And speaking of black and white, let’s see if you can avoid a simple distraction. Focus on white, and try to see how many passes are made by the white colored team. Can you tune out everything else and count the number of white passes?

You’re confident that the total number of passes is 13, and congratulations, you would be correct, but this wasn’t about the number of passes, it was about the bigger distraction.

By following the white team you were ignoring the black team, and moreover, everything black, so you failed to see the dancing black bear that was right in front of you. Don’t worry, I didn’t see it either the first time, and, being that you now know how it‘s done, you can’t be fooled again, right? Rewind and try it, still focusing on the number of passes, and see if you can catch the bear. It’s harder than you might think.

Many people will see this dragon and think it’s a computer generated effect. It’s actually very real, but the illusion only works from certain angles. If you walk too far one way or the other, you can see behind the scenes. If you cannot see behind the scenes, your mind can’t break out of the illusion, no matter how hard you try.

And this then leads us back to something that shouldn‘t be a trick, but is. It‘s called the Mercator map. And you say that it’s not a deception, it’s a real map. How do you know this? Because it was on a wall in your school classroom? All geographers in the world know that this map is very wrong. The correct perspective map is this, the Gall Peters. It shows countries how they actually are in comparison to each other. This is the map that should be in schools right now, but the authority thinks you’ll be more comfortable with the old map.

You say that they aren’t that much different, that at least the location is correct right? Take a look at the size of Europe, and where Germany is.

We assume, like many things that what is presented to us is the truth, because we want to believe, and I mean that literally. Human beings as a species are designed to believe what they see. It’s called suspension of disbelief.

Think you’re immune to this disbelief process? Why do you get emotional when watching a movie? You know it’s a movie, you know that you’re watching just a two dimensional image on a screen. You’ve seen the actors before many times in other films, and you know that the process to make the film took hundreds of people and millions of dollars to create. But if the story is convincing enough, you will forget all that, at least for a while, and be swept up in the moment.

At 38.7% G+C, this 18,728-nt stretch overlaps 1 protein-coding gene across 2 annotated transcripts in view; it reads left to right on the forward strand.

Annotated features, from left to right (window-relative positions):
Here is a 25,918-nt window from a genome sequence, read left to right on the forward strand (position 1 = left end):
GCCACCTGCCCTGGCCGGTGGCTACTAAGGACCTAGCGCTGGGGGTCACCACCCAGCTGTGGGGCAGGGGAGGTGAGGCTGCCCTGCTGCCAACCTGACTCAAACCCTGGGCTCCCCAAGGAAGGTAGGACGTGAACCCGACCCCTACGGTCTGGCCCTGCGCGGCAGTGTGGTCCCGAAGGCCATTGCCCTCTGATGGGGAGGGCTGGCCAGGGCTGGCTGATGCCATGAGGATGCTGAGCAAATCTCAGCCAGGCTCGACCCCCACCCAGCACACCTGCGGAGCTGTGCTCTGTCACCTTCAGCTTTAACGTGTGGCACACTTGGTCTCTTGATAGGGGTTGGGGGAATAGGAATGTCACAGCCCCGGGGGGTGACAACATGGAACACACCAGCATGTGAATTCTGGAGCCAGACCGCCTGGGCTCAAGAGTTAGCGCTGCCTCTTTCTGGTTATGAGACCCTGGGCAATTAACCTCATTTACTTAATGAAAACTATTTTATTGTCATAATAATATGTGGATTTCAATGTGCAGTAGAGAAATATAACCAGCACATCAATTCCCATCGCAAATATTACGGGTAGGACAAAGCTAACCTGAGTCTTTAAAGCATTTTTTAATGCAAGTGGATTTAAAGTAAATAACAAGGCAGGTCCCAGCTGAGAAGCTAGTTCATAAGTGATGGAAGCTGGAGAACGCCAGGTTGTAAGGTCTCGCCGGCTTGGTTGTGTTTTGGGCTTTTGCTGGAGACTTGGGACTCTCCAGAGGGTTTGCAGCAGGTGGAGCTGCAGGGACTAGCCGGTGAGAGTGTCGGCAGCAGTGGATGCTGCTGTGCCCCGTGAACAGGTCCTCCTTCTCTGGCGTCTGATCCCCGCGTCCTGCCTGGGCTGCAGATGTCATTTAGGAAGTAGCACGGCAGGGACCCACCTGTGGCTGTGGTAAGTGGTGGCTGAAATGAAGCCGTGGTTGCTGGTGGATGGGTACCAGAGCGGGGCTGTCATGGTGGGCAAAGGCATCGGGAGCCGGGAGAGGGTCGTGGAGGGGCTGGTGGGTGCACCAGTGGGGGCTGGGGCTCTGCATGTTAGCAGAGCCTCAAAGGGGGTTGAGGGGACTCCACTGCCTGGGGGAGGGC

But enough tricks, what about real life? Without all the slight of hand and distraction, you should be able to determine everything as it really is, right? Don’t be so sure. Ever driven a car in stop and go traffic, zoned out for a bit, then had that horrifying feeling that you couldn’t tell if your car was moving, or the car next to you was moving? That happens to all humans.

University studies on motion perception have been done for years and they determined if the movement was smooth enough, human beings couldn’t tell the difference between our motion, and the motion of other objects. This applies to cars, trains, basically any vehicle you may be in, maybe even one as large as the world itself.

To be clear, you can’t really tell if your car or train is moving. No one can. It’s an assumption. So now tell me that you can feel your world spinning at 1000 miles an hour, and rushing around the sun at 60 times that speed.

Your world isn’t spinning, or moving forward, only the sky is, and even that isn’t real. The stars spin, the moon circles, as does the sun. All of it built with great craft and precision, to create the illusion that you are isolated in a vast universe, to fend for yourself, which is not the case.

Or, in short, we were designed to believe, to accept the illusions as reality, so that an enclosed system could be built around us, and we could live in it without the burden of confinement.